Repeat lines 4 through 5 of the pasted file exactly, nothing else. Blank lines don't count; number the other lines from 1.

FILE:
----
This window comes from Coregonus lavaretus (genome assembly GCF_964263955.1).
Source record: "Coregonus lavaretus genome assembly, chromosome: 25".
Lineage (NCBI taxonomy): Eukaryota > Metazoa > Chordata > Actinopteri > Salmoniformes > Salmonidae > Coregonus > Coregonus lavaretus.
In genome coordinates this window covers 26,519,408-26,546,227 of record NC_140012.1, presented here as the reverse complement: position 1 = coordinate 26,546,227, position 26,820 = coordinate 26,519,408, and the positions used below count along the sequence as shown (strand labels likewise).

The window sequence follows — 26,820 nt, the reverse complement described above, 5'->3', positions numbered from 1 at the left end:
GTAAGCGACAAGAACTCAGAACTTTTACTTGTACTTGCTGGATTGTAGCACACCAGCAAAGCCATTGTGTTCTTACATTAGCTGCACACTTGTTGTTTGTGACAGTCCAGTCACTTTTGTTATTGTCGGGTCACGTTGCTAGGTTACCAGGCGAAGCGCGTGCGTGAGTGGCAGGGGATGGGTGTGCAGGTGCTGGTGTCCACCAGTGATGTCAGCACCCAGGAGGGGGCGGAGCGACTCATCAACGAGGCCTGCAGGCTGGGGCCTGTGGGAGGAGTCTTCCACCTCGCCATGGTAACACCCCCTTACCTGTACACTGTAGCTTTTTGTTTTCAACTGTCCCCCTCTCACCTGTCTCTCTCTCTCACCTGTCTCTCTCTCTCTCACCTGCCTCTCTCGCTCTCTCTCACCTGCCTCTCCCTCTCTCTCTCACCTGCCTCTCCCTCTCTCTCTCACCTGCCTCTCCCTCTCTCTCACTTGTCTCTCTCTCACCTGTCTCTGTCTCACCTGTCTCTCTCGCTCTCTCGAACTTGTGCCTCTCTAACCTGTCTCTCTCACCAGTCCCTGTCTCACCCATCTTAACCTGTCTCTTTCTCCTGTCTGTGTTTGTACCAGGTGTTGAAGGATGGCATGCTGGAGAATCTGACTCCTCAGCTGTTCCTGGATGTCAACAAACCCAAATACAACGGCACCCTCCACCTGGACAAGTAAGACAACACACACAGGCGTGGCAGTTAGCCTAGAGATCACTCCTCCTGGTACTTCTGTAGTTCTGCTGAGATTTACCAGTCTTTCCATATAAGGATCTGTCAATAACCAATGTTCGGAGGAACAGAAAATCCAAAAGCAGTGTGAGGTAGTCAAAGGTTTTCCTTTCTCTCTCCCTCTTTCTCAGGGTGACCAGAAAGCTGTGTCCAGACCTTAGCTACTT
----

In genome coordinates this window covers 26,519,408-26,546,227 of record NC_140012.1, presented here as the reverse complement: position 1 = coordinate 26,546,227, position 26,820 = coordinate 26,519,408, and the positions used below count along the sequence as shown (strand labels likewise).

The window sequence follows — 26,820 nt, the reverse complement described above, 5'->3', positions numbered from 1 at the left end: